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Orkney Soil & Nutrient Network: 2nd meeting – event summary

23 January 2019

Soil sampling the results from re-tests & selecting grass and clover varieties to suit your farm were the main topics at this event

During the second meeting of the Orkney Soil & Nutrient Network, we revisited the soil testing results discussed at the first meeting.  Suspicious of some of the high P & K readings the fields were resampled and the results were found to be very different.  This highlighted the importance of observing a 12-week gap between fertiliser applications and sampling.  It also underlined the need to take a series of samples across the field, avoiding end rigs.  Moving on to profitability – we discussed the costs involved in growing crops such as spring barley & grass silage.  The importance of good soil fertility and soil pH was key to helping to improve yields from reduced inputs and making these activities financially viable.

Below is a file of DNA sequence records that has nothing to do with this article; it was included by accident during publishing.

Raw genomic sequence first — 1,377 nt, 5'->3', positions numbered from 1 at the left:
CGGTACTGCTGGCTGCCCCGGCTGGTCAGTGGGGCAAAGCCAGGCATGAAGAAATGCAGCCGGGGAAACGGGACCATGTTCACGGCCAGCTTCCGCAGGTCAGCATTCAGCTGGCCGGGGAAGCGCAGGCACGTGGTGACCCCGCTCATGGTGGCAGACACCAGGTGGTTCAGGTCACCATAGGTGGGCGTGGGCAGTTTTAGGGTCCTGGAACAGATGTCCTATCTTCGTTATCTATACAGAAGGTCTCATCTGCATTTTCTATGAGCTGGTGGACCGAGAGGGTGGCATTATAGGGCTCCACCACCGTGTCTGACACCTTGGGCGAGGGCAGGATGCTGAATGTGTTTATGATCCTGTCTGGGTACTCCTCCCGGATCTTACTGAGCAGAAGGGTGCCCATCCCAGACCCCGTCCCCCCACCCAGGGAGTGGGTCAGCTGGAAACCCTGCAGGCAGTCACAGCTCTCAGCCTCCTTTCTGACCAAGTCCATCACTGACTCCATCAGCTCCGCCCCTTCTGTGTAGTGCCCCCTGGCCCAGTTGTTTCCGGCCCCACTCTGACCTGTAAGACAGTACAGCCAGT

David Lawson, a grassland agronomist with SRUC was our guest speaker for the event.  David discussed both grass and clover selection to suit specific soil conditions and the effect of variable nitrogen and sulphur applications on grass quality and yield.

Key take-home messages

  1. When soil sampling ensure that you observe a 12-week gap between any fertiliser applications and drawing the sample to avoid inaccurate results.
  2. Also, avoid any areas where FYM or lime may have been tipped in the field in the past.
  3. Remedial action recommended to raise low and very low soil P & K levels will need to be repeated on more than one occasion before target levels will be achieved.
  4. The cost of producing spring barley demands that it is grown in soils with target pH, P and K levels to help make it financially viable.
  5. When selecting grass and clover species, ensure a mixture is selected appropriately to the soil type and conditions to achieve the required results.
  6. Be aware of the Scottish Recommended List when choosing grass varieties for a new sward and appreciate the potential performance of new varieties against old ones.


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